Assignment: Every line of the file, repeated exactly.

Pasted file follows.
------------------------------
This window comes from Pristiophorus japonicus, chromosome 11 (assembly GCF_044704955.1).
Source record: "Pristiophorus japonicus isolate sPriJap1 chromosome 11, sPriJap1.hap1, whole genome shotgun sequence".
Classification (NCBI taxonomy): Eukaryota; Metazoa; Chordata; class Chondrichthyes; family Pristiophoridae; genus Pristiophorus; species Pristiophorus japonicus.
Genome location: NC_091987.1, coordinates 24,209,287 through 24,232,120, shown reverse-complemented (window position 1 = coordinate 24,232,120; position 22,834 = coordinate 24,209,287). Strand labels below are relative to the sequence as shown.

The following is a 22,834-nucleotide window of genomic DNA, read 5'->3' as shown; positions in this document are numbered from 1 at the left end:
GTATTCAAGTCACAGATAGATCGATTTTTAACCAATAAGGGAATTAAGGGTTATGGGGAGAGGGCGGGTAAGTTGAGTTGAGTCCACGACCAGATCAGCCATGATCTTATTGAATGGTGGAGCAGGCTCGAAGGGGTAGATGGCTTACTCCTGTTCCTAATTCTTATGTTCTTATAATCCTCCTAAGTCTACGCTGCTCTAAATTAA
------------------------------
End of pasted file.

This window comes from Pristiophorus japonicus, chromosome 11 (assembly GCF_044704955.1).
Source record: "Pristiophorus japonicus isolate sPriJap1 chromosome 11, sPriJap1.hap1, whole genome shotgun sequence".
Classification (NCBI taxonomy): Eukaryota; Metazoa; Chordata; class Chondrichthyes; family Pristiophoridae; genus Pristiophorus; species Pristiophorus japonicus.
Genome location: NC_091987.1, coordinates 24,209,287 through 24,232,120, shown reverse-complemented (window position 1 = coordinate 24,232,120; position 22,834 = coordinate 24,209,287). Strand labels below are relative to the sequence as shown.

The following is a 22,834-nucleotide window of genomic DNA, read 5'->3' as shown; positions in this document are numbered from 1 at the left end:
GTATTCAAGTCACAGATAGATCGATTTTTAACCAATAAGGGAATTAAGGGTTATGGGGAGAGGGCGGGTAAGTTGAGTTGAGTCCACGACCAGATCAGCCATGATCTTATTGAATGGTGGAGCAGGCTCGAAGGGGTAGATGGCTTACTCCTGTTCCTAATTCTTATGTTCTTATAATCCTCCTAAGTCTACGCTGCTCTAAATTAA